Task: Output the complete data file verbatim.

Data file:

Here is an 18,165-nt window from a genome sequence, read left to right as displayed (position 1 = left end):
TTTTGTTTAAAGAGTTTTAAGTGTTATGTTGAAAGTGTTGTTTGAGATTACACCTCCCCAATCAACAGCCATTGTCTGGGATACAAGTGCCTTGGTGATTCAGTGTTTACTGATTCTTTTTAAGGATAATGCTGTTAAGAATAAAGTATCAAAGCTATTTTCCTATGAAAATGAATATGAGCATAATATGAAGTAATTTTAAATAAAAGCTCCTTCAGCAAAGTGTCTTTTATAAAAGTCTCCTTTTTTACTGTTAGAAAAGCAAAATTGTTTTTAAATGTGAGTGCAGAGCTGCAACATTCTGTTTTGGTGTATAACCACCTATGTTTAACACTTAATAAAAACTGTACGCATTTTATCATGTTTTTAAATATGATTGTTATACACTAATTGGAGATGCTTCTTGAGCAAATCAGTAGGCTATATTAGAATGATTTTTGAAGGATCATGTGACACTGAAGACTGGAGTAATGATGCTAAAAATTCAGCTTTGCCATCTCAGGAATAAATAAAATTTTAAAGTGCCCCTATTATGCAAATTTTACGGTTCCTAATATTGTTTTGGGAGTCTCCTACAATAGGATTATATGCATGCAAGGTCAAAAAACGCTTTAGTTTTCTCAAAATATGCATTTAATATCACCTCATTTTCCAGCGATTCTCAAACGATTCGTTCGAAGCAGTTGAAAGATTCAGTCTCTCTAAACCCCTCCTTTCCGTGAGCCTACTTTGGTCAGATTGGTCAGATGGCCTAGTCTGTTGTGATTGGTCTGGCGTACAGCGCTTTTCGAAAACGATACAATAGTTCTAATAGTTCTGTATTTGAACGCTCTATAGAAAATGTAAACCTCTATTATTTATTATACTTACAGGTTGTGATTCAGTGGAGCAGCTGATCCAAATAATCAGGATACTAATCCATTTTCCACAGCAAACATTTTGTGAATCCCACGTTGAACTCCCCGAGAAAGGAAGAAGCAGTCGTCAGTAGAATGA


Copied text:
Here is an 18,165-nt window from a genome sequence, read left to right as displayed (position 1 = left end):
TTTTGTTTAAAGAGTTTTAAGTGTTATGTTGAAAGTGTTGTTTGAGATTACACCTCCCCAATCAACAGCCATTGTCTGGGATACAAGTGCCTTGGTGATTCAGTGTTTACTGATTCTTTTTAAGGATAATGCTGTTAAGAATAAAGTATCAAAGCTATTTTCCTATGAAAATGAATATGAGCATAATATGAAGTAATTTTAAATAAAAGCTCCTTCAGCAAAGTGTCTTTTATAAAAGTCTCCTTTTTTACTGTTAGAAAAGCAAAATTGTTTTTAAATGTGAGTGCAGAGCTGCAACATTCTGTTTTGGTGTATAACCACCTATGTTTAACACTTAATAAAAACTGTACGCATTTTATCATGTTTTTAAATATGATTGTTATACACTAATTGGAGATGCTTCTTGAGCAAATCAGTAGGCTATATTAGAATGATTTTTGAAGGATCATGTGACACTGAAGACTGGAGTAATGATGCTAAAAATTCAGCTTTGCCATCTCAGGAATAAATAAAATTTTAAAGTGCCCCTATTATGCAAATTTTACGGTTCCTAATATTGTTTTGGGAGTCTCCTACAATAGGATTATATGCATGCAAGGTCAAAAAACGCTTTAGTTTTCTCAAAATATGCATTTAATATCACCTCATTTTCCAGCGATTCTCAAACGATTCGTTCGAAGCAGTTGAAAGATTCAGTCTCTCTAAACCCCTCCTTTCCGTGAGCCTACTTTGGTCAGATTGGTCAGATGGCCTAGTCTGTTGTGATTGGTCTGGCGTACAGCGCTTTTCGAAAACGATACAATAGTTCTAATAGTTCTGTATTTGAACGCTCTATAGAAAATGTAAACCTCTATTATTTATTATACTTACAGGTTGTGATTCAGTGGAGCAGCTGATCCAAATAATCAGGATACTAATCCATTTTCCACAGCAAACATTTTGTGAATCCCACGTTGAACTCCCCGAGAAAGGAAGAAGCAGTCGTCAGTAGAATGA